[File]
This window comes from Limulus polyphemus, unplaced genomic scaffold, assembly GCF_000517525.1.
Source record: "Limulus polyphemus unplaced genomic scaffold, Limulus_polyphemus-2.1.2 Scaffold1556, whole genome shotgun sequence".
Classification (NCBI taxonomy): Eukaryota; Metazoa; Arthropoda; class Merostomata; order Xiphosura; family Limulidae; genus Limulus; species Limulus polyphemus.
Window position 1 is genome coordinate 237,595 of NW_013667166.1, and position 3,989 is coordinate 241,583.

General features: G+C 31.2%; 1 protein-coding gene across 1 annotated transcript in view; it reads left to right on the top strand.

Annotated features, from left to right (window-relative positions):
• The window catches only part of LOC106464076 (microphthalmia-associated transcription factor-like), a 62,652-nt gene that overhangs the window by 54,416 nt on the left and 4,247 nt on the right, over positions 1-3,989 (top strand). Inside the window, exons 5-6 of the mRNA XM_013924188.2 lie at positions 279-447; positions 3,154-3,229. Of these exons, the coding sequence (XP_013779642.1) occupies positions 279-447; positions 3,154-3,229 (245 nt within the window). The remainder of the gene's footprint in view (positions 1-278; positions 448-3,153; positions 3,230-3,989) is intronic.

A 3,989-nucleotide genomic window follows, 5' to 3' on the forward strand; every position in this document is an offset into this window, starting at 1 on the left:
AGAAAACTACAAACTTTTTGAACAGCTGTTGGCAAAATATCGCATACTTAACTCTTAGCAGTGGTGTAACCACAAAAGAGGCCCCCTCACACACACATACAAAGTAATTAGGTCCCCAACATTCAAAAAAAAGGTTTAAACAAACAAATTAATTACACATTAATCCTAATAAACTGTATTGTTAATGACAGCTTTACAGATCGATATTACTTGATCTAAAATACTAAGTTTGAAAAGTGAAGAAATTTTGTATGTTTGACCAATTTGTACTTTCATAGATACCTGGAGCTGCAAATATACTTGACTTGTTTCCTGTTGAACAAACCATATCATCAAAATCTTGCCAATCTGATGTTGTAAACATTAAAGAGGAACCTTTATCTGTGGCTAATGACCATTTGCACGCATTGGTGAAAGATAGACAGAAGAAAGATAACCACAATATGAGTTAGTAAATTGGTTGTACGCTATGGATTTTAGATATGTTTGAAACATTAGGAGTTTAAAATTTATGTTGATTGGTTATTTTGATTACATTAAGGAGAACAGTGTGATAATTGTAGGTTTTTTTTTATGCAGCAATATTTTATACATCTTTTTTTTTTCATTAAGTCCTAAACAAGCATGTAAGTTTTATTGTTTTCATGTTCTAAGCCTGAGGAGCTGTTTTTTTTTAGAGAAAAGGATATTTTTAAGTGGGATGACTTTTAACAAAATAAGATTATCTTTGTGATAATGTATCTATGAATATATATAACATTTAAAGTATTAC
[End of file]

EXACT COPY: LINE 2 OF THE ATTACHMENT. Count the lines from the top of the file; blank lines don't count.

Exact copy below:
Source record: "Limulus polyphemus unplaced genomic scaffold, Limulus_polyphemus-2.1.2 Scaffold1556, whole genome shotgun sequence".